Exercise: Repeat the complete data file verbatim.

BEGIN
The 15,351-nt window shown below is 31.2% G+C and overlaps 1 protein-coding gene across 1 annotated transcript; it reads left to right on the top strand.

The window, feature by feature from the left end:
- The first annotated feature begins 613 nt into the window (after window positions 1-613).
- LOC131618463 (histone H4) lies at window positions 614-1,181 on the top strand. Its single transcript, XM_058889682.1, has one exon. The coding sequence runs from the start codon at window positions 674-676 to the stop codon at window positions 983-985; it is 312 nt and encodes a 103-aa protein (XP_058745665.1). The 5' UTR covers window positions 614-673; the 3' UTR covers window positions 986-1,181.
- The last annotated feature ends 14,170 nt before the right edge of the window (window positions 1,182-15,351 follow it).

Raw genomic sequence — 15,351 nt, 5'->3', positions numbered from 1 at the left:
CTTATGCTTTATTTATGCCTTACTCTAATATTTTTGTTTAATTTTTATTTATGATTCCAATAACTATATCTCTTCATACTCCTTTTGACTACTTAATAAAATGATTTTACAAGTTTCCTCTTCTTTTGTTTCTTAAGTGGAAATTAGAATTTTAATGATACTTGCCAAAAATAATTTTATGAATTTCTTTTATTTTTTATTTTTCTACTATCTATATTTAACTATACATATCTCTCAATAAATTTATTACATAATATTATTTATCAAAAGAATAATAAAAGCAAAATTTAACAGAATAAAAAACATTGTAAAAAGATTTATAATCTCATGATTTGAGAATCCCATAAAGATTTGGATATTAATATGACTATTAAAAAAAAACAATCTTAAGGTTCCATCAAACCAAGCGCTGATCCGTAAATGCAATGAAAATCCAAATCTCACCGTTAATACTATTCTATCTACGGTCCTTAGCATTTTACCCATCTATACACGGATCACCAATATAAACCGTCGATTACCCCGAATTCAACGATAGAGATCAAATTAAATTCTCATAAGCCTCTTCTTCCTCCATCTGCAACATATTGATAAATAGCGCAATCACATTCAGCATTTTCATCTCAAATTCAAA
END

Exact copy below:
The 15,351-nt window shown below is 31.2% G+C and overlaps 1 protein-coding gene across 1 annotated transcript; it reads left to right on the top strand.

The window, feature by feature from the left end:
- The first annotated feature begins 613 nt into the window (after window positions 1-613).
- LOC131618463 (histone H4) lies at window positions 614-1,181 on the top strand. Its single transcript, XM_058889682.1, has one exon. The coding sequence runs from the start codon at window positions 674-676 to the stop codon at window positions 983-985; it is 312 nt and encodes a 103-aa protein (XP_058745665.1). The 5' UTR covers window positions 614-673; the 3' UTR covers window positions 986-1,181.
- The last annotated feature ends 14,170 nt before the right edge of the window (window positions 1,182-15,351 follow it).

Raw genomic sequence — 15,351 nt, 5'->3', positions numbered from 1 at the left:
CTTATGCTTTATTTATGCCTTACTCTAATATTTTTGTTTAATTTTTATTTATGATTCCAATAACTATATCTCTTCATACTCCTTTTGACTACTTAATAAAATGATTTTACAAGTTTCCTCTTCTTTTGTTTCTTAAGTGGAAATTAGAATTTTAATGATACTTGCCAAAAATAATTTTATGAATTTCTTTTATTTTTTATTTTTCTACTATCTATATTTAACTATACATATCTCTCAATAAATTTATTACATAATATTATTTATCAAAAGAATAATAAAAGCAAAATTTAACAGAATAAAAAACATTGTAAAAAGATTTATAATCTCATGATTTGAGAATCCCATAAAGATTTGGATATTAATATGACTATTAAAAAAAAACAATCTTAAGGTTCCATCAAACCAAGCGCTGATCCGTAAATGCAATGAAAATCCAAATCTCACCGTTAATACTATTCTATCTACGGTCCTTAGCATTTTACCCATCTATACACGGATCACCAATATAAACCGTCGATTACCCCGAATTCAACGATAGAGATCAAATTAAATTCTCATAAGCCTCTTCTTCCTCCATCTGCAACATATTGATAAATAGCGCAATCACATTCAGCATTTTCATCTCAAATTCAAA